Tobacco and candy flavored with same chemicals, PSU study finds
A Portland State University study released Wednesday reveals that the flavorings in popular candy, Kool-Aid and some tobacco products are much the same.
The study, published in the New England Journal of Medicine, looked at 12 artificially flavored types of candy and fruit drinks, including LifeSavers, Jolly Ranchers and Kool-Aid, and 15 common tobacco products, including cigarette-like cigars, cigarillos and cigars, all containing flavorings. What the PSU team discovered was that the same chemicals popped up in both sets of products.
"These tobacco products are flavored in the same way as candy and Kool-Aid," said James Pankow, chemistry professor at PSU. "It's no coincidence."
He added: "People can decide for themselves whether it is a good thing or not."
The study, led by Pankow, included a master's civil and environmental engineering student, Jessica Brown, and two PSU staff members, Wentai Luo and the late Lorne Isabelle, who died in January.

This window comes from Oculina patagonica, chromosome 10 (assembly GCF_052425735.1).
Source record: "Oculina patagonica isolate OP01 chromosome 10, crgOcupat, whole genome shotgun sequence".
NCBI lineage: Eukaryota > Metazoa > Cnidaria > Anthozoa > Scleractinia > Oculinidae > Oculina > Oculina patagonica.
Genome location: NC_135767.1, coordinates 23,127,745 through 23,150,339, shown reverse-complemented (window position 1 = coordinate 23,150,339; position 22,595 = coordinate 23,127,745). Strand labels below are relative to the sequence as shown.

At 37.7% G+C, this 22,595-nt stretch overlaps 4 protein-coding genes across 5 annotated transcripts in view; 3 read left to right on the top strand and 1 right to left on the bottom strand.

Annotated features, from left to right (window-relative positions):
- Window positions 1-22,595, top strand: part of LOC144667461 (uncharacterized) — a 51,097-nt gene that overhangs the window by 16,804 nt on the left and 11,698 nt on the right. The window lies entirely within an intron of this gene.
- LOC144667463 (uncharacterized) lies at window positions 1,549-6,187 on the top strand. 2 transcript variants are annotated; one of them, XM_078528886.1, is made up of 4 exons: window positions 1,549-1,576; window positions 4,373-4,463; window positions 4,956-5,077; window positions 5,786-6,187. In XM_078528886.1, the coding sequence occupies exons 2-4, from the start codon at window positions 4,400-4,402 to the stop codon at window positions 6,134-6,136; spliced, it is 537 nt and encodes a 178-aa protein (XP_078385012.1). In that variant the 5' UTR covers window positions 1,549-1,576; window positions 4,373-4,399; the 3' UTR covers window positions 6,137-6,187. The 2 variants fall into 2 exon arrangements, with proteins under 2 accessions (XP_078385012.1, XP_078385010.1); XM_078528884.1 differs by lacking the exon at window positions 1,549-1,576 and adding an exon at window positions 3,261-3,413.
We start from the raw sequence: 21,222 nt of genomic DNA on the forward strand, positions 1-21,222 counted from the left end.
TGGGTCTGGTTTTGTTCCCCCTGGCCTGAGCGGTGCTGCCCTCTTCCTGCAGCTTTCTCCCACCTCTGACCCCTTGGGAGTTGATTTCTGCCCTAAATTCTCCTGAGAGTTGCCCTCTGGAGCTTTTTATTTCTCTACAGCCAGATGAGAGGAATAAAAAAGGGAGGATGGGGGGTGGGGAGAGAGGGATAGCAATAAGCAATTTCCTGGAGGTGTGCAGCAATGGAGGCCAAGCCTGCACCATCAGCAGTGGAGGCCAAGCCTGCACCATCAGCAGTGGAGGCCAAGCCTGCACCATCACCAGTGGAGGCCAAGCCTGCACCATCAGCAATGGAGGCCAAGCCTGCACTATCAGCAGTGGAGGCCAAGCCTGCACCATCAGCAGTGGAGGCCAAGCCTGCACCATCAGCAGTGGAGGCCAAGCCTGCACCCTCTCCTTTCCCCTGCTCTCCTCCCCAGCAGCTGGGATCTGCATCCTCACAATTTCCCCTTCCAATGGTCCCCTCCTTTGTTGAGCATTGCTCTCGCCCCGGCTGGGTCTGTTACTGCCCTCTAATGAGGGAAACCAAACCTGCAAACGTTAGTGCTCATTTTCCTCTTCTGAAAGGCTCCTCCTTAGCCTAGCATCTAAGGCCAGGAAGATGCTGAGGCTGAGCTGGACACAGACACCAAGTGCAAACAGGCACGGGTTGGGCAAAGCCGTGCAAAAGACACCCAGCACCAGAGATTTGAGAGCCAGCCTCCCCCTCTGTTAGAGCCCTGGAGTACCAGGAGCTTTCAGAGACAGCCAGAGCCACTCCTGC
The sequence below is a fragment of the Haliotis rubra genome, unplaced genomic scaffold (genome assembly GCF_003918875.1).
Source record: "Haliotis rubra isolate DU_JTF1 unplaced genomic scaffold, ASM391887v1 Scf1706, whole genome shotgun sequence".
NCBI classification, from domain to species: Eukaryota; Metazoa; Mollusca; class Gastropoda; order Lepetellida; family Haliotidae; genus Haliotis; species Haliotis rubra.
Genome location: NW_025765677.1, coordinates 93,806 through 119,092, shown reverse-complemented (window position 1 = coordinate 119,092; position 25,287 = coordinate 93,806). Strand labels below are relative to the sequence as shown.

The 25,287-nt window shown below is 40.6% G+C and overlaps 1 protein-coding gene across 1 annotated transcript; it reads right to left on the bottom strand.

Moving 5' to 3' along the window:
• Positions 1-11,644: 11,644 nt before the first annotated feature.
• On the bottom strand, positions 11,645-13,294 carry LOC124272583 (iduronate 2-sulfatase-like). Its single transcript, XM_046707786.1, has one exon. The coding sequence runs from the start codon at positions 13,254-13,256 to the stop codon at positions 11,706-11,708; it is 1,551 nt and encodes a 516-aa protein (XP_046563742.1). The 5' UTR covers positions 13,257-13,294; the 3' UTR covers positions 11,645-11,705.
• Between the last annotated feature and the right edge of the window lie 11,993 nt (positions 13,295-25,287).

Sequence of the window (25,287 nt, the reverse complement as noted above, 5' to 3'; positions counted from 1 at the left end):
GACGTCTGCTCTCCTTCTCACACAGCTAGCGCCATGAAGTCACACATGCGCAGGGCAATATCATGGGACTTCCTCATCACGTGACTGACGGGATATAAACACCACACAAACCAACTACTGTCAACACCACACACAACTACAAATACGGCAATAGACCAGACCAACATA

Pankow said they decided to delve in the comparisons following concerns that "cherry," "grape", "apple" and "peach" tobacco products, for example, constituted candy-flavored tobacco. He wanted to see if there were chemical similarities.
Health officials have accused the tobacco industry of using artificial flavorings to lure young people to smoking. The 2009 Family Smoking Prevention and Tobacco Control Act banned the use of "characterizing flavors" in cigarettes but it does not prevent flavorings in little cigars, cigarillos, loose pipe tobacco, moist snuff and tobacco rolling papers.
Brian Druker, director of the Knight Cancer Institute at Oregon Health & Science University, said the study represents a key step in revealing what might be driving young people to smoke.
"Understanding the interplay between sweet flavoring and tobacco use will better equip us to protect the health of our children and reinforce lifestyle choices that aid in cancer prevention, Druker said in a statement.